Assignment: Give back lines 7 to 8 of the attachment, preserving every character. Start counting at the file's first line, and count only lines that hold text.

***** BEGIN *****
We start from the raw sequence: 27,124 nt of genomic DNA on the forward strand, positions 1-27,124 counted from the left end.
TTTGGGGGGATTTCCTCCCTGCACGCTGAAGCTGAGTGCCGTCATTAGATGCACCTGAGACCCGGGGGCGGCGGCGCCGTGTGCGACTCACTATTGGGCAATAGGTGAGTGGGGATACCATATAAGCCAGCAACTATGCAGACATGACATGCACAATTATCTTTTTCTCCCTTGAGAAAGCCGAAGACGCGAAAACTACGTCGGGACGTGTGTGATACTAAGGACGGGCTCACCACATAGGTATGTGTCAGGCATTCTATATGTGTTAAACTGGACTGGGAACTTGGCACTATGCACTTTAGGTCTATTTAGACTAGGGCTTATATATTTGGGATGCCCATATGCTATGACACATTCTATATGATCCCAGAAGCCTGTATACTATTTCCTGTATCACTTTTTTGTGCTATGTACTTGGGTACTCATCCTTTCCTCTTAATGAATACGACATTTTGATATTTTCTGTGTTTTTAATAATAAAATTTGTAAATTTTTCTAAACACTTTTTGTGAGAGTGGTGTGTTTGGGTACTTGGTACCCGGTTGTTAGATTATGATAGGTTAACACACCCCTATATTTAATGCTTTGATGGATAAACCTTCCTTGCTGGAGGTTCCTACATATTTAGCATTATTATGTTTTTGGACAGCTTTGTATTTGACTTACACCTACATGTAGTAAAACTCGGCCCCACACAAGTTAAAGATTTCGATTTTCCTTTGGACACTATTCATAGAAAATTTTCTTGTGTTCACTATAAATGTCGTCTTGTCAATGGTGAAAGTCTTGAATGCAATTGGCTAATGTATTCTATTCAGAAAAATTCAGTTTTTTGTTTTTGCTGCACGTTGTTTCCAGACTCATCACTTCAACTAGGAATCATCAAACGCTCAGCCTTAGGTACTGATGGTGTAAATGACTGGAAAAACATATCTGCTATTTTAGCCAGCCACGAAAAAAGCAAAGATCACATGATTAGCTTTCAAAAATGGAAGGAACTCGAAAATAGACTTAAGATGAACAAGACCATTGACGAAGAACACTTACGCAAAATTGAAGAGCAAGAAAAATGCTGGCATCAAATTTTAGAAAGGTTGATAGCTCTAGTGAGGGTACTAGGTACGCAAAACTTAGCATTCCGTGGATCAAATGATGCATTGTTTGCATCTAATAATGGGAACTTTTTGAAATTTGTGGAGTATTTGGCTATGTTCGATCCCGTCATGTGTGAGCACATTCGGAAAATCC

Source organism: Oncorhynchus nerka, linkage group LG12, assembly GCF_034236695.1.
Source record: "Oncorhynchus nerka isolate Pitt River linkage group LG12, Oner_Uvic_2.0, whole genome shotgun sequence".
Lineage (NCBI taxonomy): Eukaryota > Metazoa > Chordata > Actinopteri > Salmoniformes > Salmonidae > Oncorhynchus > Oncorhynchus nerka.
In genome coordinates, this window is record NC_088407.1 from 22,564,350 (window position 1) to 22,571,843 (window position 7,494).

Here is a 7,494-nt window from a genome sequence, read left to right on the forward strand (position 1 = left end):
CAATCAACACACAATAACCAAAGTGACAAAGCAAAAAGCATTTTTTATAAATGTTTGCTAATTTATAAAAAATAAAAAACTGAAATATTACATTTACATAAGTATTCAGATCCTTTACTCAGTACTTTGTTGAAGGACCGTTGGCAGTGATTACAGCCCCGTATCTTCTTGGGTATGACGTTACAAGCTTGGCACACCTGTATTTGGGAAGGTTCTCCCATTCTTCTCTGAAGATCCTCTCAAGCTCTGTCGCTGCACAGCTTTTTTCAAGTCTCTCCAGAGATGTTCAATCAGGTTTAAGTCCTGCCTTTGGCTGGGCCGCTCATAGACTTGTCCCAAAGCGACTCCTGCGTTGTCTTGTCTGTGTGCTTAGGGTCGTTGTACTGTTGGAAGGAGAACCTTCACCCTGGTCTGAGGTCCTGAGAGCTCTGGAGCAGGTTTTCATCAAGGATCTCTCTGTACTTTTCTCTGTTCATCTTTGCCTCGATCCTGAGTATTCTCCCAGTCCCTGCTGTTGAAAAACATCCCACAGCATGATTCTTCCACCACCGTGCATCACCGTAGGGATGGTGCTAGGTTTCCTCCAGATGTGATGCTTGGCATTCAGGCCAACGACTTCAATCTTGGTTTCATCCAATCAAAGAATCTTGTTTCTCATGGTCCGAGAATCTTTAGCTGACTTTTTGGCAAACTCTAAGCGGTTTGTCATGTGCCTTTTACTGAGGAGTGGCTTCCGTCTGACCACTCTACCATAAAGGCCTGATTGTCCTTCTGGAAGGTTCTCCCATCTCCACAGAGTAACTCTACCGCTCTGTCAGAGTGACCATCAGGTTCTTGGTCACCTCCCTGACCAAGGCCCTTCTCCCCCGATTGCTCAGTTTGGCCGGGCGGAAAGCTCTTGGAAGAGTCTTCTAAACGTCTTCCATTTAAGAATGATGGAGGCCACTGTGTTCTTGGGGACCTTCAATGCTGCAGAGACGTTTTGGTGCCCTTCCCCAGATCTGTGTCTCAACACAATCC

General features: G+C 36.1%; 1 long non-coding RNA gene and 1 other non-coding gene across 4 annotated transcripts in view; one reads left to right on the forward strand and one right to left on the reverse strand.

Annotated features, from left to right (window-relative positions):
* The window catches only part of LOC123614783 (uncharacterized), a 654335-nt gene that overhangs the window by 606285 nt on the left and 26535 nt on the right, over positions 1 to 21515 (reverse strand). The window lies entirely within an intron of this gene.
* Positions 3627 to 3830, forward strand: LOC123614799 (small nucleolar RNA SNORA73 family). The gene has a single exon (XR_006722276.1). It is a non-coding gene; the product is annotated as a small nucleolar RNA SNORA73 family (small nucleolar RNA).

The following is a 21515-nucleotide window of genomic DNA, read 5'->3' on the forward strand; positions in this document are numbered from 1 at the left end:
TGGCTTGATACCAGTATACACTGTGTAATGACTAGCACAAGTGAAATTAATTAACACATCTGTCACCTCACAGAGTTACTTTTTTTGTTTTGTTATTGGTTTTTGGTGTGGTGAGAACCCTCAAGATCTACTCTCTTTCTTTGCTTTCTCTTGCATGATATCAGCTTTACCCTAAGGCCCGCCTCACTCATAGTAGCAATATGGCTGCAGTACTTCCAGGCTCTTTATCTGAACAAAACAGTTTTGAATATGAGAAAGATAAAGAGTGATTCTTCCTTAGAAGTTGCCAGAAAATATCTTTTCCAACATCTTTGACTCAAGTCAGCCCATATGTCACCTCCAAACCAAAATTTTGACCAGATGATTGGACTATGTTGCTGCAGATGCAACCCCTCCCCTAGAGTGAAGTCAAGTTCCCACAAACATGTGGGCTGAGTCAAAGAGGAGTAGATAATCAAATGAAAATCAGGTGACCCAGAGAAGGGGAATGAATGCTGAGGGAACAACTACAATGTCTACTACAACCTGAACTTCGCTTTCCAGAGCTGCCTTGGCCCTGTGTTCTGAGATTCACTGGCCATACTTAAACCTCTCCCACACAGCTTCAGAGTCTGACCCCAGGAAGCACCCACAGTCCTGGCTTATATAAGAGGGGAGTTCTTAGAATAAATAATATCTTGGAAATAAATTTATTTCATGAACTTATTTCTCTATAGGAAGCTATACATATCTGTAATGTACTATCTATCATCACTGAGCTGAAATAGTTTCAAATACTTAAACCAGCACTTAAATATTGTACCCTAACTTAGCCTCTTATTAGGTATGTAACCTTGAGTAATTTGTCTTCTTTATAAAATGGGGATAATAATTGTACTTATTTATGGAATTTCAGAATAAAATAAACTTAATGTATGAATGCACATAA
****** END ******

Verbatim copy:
Here is a 7,494-nt window from a genome sequence, read left to right on the forward strand (position 1 = left end):
CAATCAACACACAATAACCAAAGTGACAAAGCAAAAAGCATTTTTTATAAATGTTTGCTAATTTATAAAAAATAAAAAACTGAAATATTACATTTACATAAGTATTCAGATCCTTTACTCAGTACTTTGTTGAAGGACCGTTGGCAGTGATTACAGCCCCGTATCTTCTTGGGTATGACGTTACAAGCTTGGCACACCTGTATTTGGGAAGGTTCTCCCATTCTTCTCTGAAGATCCTCTCAAGCTCTGTCGCTGCACAGCTTTTTTCAAGTCTCTCCAGAGATGTTCAATCAGGTTTAAGTCCTGCCTTTGGCTGGGCCGCTCATAGACTTGTCCCAAAGCGACTCCTGCGTTGTCTTGTCTGTGTGCTTAGGGTCGTTGTACTGTTGGAAGGAGAACCTTCACCCTGGTCTGAGGTCCTGAGAGCTCTGGAGCAGGTTTTCATCAAGGATCTCTCTGTACTTTTCTCTGTTCATCTTTGCCTCGATCCTGAGTATTCTCCCAGTCCCTGCTGTTGAAAAACATCCCACAGCATGATTCTTCCACCACCGTGCATCACCGTAGGGATGGTGCTAGGTTTCCTCCAGATGTGATGCTTGGCATTCAGGCCAACGACTTCAATCTTGGTTTCATCCAATCAAAGAATCTTGTTTCTCATGGTCCGAGAATCTTTAGCTGACTTTTTGGCAAACTCTAAGCGGTTTGTCATGTGCCTTTTACTGAGGAGTGGCTTCCGTCTGACCACTCTACCATAAAGGCCTGATTGTCCTTCTGGAAGGTTCTCCCATCTCCACAGAGTAACTCTACCGCTCTGTCAGAGTGACCATCAGGTTCTTGGTCACCTCCCTGACCAAGGCCCTTCTCCCCCGATTGCTCAGTTTGGCCGGGCGGAAAGCTCTTGGAAGAGTCTTCTAAACGTCTTCCATTTAAGAATGATGGAGGCCACTGTGTTCTTGGGGACCTTCAATGCTGCAGAGACGTTTTGGTGCCCTTCCCCAGATCTGTGTCTCAACACAATCC